This trip offers you a wonderful opportunity to explore the rich bird life in Nepal. You begin your birding journey from Phulchowki Hill that lies on the outskirts of Kathmandu. With some 288 bird species recorded to date, Phulchowki is the most popular bird watching spot in the valley. The hike to verdant Shivapuri National Park will offer you glimpses of the Spiny Babbler and Hoary-throated Barwing. Taudaha Lake located in the southern part of the valley is a favorite nesting site for migratory birds and water fowls.
You take a drive to the scenic lakeside town of Pokhara and enjoy myriad activities including bird-watching. You further proceed to Chitwan National Park & Hetauda and spot many of the endangered winged creatures while indulging in exciting jungle activities. A total of 540 species of birds has been recorded at Chitwan National Park till date. The park is especially important for grassland species like the Bengal Florican, Grey-Crowned Prinis, Slender-billed Babbler and Lesser Adjutant. Hetauda situated at an altitude of 474m is a stopover point for high altitude birds like the Ibisbill, seeking a warm site in winter. Cattle egrets, swallows, mynah and bulbuls are resident birds.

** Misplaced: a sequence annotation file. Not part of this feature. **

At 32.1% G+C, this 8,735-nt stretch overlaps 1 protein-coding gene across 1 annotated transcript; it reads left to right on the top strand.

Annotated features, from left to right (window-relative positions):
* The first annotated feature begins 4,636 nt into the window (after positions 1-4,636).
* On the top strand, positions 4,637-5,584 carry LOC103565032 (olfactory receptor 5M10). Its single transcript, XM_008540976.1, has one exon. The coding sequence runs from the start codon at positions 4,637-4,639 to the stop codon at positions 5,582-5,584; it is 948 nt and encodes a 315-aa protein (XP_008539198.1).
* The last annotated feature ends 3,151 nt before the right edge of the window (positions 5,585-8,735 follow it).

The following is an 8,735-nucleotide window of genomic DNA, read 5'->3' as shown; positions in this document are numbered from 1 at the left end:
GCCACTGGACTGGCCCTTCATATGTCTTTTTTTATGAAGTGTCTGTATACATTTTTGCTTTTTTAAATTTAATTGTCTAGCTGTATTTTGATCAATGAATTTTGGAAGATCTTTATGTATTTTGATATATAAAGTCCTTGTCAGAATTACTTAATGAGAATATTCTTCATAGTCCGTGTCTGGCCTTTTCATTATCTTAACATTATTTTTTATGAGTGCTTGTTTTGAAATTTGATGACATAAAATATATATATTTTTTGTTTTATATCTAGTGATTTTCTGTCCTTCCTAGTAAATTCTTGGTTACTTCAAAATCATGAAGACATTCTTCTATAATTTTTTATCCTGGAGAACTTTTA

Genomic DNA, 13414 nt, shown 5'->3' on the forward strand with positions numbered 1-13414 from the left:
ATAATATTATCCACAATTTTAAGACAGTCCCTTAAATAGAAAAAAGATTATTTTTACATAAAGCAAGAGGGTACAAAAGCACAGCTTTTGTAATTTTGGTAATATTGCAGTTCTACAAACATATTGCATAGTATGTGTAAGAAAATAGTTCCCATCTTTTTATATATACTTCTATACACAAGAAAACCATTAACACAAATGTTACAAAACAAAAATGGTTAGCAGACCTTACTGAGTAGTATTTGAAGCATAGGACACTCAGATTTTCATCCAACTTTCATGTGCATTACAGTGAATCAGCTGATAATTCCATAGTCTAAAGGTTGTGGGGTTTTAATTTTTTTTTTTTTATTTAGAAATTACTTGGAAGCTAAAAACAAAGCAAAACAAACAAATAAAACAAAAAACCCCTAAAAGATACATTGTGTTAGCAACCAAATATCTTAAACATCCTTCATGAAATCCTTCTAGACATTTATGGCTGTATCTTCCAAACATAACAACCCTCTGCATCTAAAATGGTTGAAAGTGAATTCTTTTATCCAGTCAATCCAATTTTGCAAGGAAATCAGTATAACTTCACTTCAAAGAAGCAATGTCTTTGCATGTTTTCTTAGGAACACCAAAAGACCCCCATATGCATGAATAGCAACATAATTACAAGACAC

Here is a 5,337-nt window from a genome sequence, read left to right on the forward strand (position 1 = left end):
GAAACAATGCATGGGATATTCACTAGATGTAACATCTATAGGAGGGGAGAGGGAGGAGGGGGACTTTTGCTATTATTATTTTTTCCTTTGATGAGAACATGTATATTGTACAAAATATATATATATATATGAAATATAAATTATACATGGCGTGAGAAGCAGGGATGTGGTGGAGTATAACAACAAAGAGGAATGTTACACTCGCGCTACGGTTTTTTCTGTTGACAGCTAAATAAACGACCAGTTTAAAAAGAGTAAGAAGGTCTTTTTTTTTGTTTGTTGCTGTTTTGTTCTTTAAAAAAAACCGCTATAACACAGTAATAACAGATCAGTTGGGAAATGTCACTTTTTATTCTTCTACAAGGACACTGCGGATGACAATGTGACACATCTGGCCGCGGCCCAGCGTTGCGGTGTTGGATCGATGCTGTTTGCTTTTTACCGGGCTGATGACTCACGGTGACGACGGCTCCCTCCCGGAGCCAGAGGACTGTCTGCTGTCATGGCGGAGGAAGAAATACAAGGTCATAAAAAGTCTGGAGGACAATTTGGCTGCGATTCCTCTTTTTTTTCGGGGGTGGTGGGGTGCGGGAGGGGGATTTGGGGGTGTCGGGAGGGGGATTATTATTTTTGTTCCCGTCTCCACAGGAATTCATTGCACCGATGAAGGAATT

Further you drive to the next destination, Koshi Tappu Wildlife Reserve which covers an area of 175 sq km and is in the eastern Terai region of Nepal. It is a beautiful and fascinating aquatic environment and is home to an astonishing variety of water birds that flock to its ponds full of flowering plants. The reserve provides an important habitat for a variety of wildlife but, in particular, water birds, including several migratory species such as the sarus crane from Siberia. In all, a total of 280 different species of birds have been recorded and these include many varieties of ducks, ibis, storks, egrets and herons, as well as the endangered swamp partridges and Bengal floricans. Koshi Tappu is also home to the last surviving population of wild water buffalo and its other inhabitants include blue cows, various species of deer, Gangetic dolphins and gharial crocodiles.
No doubt, this special 2 weeks’ tour provides you wonderful locations with high species count and best sightings. But most importantly, it also offers you an accomplished birding expertise of Andy Teasdale, a brilliant tour leader known for handling such remarkably challenging tasks.